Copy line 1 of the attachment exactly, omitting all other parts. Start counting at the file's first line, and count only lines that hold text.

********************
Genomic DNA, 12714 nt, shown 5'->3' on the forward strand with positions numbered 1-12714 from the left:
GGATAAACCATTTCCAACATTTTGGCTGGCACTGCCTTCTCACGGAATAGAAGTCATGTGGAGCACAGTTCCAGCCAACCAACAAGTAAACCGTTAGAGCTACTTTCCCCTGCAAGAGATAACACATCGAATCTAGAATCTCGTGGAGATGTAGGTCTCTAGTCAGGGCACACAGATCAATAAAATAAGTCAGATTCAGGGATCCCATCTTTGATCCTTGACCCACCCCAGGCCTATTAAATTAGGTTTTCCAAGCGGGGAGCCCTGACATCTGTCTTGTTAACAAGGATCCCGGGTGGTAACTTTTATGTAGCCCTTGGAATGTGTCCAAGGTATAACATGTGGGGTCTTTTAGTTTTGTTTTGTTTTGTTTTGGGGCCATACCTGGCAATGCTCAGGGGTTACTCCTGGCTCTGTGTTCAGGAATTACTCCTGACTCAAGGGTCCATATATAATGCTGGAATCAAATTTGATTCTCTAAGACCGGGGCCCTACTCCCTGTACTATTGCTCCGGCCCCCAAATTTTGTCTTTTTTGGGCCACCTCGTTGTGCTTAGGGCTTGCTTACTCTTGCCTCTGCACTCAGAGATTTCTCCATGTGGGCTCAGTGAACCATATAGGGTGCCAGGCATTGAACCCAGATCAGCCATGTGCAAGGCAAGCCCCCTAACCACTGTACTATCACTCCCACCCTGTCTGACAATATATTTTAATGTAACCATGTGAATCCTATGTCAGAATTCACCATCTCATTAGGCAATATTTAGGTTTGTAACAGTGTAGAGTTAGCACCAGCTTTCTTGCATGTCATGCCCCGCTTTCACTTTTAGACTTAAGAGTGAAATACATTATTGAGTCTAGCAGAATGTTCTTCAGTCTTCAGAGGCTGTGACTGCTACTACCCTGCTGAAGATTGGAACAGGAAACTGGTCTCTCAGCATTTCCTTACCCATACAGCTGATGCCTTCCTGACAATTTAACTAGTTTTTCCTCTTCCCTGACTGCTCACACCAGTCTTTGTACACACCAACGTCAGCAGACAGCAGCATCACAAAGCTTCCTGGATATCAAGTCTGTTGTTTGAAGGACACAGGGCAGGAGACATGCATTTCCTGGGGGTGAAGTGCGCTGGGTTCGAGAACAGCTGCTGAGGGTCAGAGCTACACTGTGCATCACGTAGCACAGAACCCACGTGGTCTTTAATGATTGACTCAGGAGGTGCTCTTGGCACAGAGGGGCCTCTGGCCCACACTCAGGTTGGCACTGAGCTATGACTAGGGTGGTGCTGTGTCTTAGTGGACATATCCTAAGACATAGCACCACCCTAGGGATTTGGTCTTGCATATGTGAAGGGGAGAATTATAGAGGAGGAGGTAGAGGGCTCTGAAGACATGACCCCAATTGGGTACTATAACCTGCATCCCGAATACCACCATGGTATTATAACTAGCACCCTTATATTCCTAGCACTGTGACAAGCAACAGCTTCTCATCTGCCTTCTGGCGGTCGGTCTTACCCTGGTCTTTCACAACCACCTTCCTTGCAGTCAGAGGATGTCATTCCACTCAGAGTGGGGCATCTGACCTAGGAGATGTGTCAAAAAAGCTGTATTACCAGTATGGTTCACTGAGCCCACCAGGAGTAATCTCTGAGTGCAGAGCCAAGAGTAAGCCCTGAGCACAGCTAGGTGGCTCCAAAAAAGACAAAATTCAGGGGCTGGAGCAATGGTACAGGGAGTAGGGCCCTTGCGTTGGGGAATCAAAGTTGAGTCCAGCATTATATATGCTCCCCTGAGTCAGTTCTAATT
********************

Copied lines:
Genomic DNA, 12714 nt, shown 5'->3' on the forward strand with positions numbered 1-12714 from the left: